Steel markets around the world are oversupplied relative to current demand. This, along with cheap raw materials, has resulted in the September steel price collapsing to its lowest level since February 2004.
US market conditions for flat rolled products continue to be challenging. The domestic steelmakers are faced with strong competition from imports, heightened by the strength of the US dollar. Imported tonnages, ordered before the recent filings of trade cases, continue to flood in. Volumes are expected to decline as time progresses. Overall demand, with the exception of the energy sector, is relatively good. Oversupply is the issue, leading to short delivery lead times and high inventories at the service centres. Moreover, low scrap costs are creating even more downward pressure on steel prices.
The Canadian economy is weak and steel market conditions are soft, especially in the energy and mining sectors. Mill order books are not full, despite brisk sales to the US, boosted by the weakness of the Canadian dollar. Flat product prices are stable, for now. Import volumes have slowed down. Service centres report steady business levels. As their inventories are quite high, a degree of destocking is underway.
The Chinese economy continues to slow, with a consequent impact on steel consuming industries. Oversupply continues to lead to a negative price tendency in the domestic market. Further pressure has been put on selling values by the ever-declining cost of raw materials. The supply glut at home, has forced the mills to offer even more substantial quantities to overseas markets.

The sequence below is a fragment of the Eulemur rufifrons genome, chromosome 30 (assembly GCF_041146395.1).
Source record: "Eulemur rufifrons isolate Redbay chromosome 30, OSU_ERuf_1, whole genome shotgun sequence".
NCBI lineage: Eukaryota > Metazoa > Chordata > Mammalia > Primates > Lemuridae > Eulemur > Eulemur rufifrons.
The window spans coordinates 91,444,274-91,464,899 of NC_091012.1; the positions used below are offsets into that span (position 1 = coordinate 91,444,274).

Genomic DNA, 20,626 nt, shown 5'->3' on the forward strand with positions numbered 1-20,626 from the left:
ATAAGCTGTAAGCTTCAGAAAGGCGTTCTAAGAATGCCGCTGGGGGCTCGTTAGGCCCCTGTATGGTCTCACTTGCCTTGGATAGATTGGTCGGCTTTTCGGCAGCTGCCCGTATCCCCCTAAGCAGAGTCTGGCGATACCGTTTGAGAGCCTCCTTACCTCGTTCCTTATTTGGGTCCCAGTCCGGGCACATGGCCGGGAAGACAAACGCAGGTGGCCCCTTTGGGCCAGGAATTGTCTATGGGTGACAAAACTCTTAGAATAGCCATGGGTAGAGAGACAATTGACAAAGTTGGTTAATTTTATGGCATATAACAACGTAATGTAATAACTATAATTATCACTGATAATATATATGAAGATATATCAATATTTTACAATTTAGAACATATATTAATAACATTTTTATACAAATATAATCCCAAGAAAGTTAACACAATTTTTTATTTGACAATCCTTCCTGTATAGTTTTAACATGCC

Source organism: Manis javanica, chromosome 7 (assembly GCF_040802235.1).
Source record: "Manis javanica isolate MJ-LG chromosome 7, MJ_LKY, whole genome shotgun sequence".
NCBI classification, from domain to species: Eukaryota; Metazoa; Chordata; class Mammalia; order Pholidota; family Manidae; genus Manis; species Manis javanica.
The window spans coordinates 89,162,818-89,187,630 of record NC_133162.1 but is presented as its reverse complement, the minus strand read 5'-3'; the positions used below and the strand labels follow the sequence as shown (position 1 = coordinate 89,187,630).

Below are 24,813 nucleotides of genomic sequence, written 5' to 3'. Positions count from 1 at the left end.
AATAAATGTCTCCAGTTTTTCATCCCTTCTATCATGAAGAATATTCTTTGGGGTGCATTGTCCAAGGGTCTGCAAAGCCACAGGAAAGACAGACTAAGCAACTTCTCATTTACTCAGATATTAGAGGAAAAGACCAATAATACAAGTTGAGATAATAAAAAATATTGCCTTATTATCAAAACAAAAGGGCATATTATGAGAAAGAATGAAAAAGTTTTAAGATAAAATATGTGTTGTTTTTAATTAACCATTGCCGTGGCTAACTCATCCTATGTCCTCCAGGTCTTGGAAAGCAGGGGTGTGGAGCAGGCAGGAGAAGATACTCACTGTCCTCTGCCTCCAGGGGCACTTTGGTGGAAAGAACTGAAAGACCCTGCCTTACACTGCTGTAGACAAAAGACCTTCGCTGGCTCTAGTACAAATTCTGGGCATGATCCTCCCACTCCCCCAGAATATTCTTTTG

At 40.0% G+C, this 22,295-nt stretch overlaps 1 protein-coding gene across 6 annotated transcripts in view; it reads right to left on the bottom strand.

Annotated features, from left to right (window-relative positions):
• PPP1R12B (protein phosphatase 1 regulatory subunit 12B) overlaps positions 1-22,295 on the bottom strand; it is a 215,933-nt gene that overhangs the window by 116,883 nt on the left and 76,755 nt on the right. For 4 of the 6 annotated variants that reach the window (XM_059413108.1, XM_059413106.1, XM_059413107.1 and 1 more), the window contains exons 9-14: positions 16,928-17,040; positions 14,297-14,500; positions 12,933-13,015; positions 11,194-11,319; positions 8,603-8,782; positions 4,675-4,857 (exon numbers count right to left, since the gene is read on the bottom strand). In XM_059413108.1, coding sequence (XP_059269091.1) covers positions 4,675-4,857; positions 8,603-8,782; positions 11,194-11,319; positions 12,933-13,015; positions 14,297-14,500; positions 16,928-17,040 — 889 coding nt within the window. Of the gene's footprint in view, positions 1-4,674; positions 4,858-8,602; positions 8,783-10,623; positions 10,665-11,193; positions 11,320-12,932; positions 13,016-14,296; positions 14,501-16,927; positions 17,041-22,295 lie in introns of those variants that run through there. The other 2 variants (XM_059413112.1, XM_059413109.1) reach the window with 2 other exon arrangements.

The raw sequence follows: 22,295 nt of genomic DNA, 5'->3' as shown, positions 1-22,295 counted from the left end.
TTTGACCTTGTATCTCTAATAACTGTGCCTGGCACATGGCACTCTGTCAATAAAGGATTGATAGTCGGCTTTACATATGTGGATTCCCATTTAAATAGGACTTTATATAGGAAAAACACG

In Japan, weak market conditions have resulted in price cuts, in September. In July, finished steel orders fell by 2.1 percent from the outturn in the previous year. Domestic demand decreased by 6.1 percent, as consumers, expecting price falls, refrained from purchasing. Moreover, business activity has still not recovered from the April 2014 consumption tax increase. Exports, in the same time frame, continued to rise, helped by the weaker yen.
Despite the depreciation of the local currency against the US dollar, South Korean exports do not appear to be increasing. Steel sales to overseas markets, in August, dropped by 17.0 percent, year-on-year. Meanwhile, imports jumped 14.0 percent in the same period, on stronger demand from the construction sector. Planned consumption tax cuts, from 5.0 percent to 3.5 percent, on autos and home appliances, should help to stimulate these markets, hopefully leading to stronger sales for the steelmakers.
In Taiwan, demand from foreign and domestic customers is weak. Major integrated producer, CSC, is preparing to lodge anti-dumping lawsuits against imports of steel from South Korea and China. Prices appear to be stabilising, following the deterioration that took place over the summer.